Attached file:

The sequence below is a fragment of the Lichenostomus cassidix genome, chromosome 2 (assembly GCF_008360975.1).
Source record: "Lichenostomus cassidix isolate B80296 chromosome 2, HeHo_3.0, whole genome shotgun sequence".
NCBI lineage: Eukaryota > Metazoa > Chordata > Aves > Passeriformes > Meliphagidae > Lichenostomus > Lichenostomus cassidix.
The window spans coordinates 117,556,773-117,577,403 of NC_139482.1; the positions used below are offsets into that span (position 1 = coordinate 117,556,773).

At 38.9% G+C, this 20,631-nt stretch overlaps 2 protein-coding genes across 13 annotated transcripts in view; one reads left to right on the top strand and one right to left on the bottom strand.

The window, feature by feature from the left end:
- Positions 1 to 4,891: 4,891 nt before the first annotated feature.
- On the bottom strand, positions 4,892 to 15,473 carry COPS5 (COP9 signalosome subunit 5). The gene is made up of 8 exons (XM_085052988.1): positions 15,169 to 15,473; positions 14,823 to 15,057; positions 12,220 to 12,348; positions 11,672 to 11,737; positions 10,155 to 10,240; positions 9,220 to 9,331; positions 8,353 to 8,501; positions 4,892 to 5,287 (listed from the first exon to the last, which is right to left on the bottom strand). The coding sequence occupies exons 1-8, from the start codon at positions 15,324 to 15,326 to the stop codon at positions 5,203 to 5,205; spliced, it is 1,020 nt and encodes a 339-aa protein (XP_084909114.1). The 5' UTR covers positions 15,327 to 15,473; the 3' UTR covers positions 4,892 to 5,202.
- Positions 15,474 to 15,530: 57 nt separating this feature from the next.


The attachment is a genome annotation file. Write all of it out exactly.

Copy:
The sequence below is a fragment of the Lichenostomus cassidix genome, chromosome 2 (assembly GCF_008360975.1).
Source record: "Lichenostomus cassidix isolate B80296 chromosome 2, HeHo_3.0, whole genome shotgun sequence".
NCBI lineage: Eukaryota > Metazoa > Chordata > Aves > Passeriformes > Meliphagidae > Lichenostomus > Lichenostomus cassidix.
The window spans coordinates 117,556,773-117,577,403 of NC_139482.1; the positions used below are offsets into that span (position 1 = coordinate 117,556,773).

At 38.9% G+C, this 20,631-nt stretch overlaps 2 protein-coding genes across 13 annotated transcripts in view; one reads left to right on the top strand and one right to left on the bottom strand.

The window, feature by feature from the left end:
- Positions 1 to 4,891: 4,891 nt before the first annotated feature.
- On the bottom strand, positions 4,892 to 15,473 carry COPS5 (COP9 signalosome subunit 5). The gene is made up of 8 exons (XM_085052988.1): positions 15,169 to 15,473; positions 14,823 to 15,057; positions 12,220 to 12,348; positions 11,672 to 11,737; positions 10,155 to 10,240; positions 9,220 to 9,331; positions 8,353 to 8,501; positions 4,892 to 5,287 (listed from the first exon to the last, which is right to left on the bottom strand). The coding sequence occupies exons 1-8, from the start codon at positions 15,324 to 15,326 to the stop codon at positions 5,203 to 5,205; spliced, it is 1,020 nt and encodes a 339-aa protein (XP_084909114.1). The 5' UTR covers positions 15,327 to 15,473; the 3' UTR covers positions 4,892 to 5,202.
- Positions 15,474 to 15,530: 57 nt separating this feature from the next.